What Does it Mean to Own a Service?
In a STOSA organization, the team that owns a service is ultimately 100% responsible for all aspects of that service. That team might depend on other teams for assistance (such as an operations team for hardware), but ultimately the owning team is responsible for the service.
This includes the following, specifically:
The design, implementation, testing, and version management of all APIs, internal and external, that the service exposes.
The design, implementation, and testing of the service’s business logic and business responsibilities.
The management of all data the service owns and maintains, its representation and schema, access patterns, and lifecycle.
The process of determining when and if a service update is required, and the deployment of new software to the service, including verification and rollback of all service nodes and the availability of the service during the deployment.
When it is safe and when it is not safe to deploy. This includes enforcing company/product- wide blackouts as well as service-specific windows.
Production Infrastructure changes
All production infrastructure changes needed by the service (such as load balancer settings and system tuning).
Managing the production environment, along with all development, staging, and pre- production deployment environments for the service.
Negotating, setting, and monitoring SLAs, along with the responsibility of keeping the service operating within those SLAs.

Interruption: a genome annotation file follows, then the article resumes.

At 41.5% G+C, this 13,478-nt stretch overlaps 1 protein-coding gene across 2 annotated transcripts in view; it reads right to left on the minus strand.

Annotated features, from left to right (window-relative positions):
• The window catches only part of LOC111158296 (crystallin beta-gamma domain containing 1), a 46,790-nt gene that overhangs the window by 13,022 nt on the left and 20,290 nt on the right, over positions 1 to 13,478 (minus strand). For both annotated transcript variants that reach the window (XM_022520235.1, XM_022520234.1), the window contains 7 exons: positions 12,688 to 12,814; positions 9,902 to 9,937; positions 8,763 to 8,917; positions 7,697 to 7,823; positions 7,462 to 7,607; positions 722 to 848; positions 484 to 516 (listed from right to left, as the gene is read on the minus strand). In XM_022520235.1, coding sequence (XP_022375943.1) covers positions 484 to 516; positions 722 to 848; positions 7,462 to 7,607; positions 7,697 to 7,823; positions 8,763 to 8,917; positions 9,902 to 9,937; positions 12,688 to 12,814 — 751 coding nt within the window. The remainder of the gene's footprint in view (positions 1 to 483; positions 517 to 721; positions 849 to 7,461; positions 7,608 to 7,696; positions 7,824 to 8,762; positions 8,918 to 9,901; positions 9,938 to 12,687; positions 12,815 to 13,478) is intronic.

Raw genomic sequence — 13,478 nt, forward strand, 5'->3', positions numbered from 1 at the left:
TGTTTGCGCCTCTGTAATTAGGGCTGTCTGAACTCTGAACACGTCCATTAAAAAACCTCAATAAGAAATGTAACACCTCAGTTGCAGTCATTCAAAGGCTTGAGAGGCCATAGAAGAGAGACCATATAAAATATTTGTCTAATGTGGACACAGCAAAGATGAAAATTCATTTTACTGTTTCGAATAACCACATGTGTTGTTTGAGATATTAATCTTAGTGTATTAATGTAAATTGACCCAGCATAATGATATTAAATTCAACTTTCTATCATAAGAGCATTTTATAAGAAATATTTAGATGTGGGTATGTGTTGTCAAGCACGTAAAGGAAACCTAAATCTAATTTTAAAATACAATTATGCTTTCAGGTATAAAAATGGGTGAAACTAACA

Ensuring that monitoring is set up and managed for all appropriate aspects of the service, including monitoring service SLAs. It also is responsible for reviewing the monitoring on a regular and consistent basis.
Ensuring that pager notifications are generated when the system begins to function out of specification. Providing oncall rotation and pager management, as necessary, to make sure someone from the team is available to handle incidents. Handling incidents within prescribed SLA boundaries for incident responsiveness.
Internal reporting to other teams (consumers and dependencies) as well as management reporting on the operational health of the service.
Often, some of the above aspects are not handled directly by the owning team, but are the responsibility of a shared infrastructure, tools or operations team. Even in these cases where aspects are handled by other core teams, it is ultimately the service owner’s responsibility to make sure the activities are handled to the level required for them to meet their SLAs and customer expectations.
The following items often are handled by shared teams on behalf of the owning team:
All hardware and infrastructure needed to run the hardware for production and all supporting environments. This is often provided by an operations team, or may be provided by a cloud provider, or both.
Various tooling required by the owning team is often centrally owned and managed. This can include deployment tools, compiling and code management tools, monitoring tools, oncall and incident response tools, and reporting tools.
The hardware and database applications used to store the data used by the service is often managed by a central team. However, the data itself, the data schema, and the use of the data, is always managed by the owning team.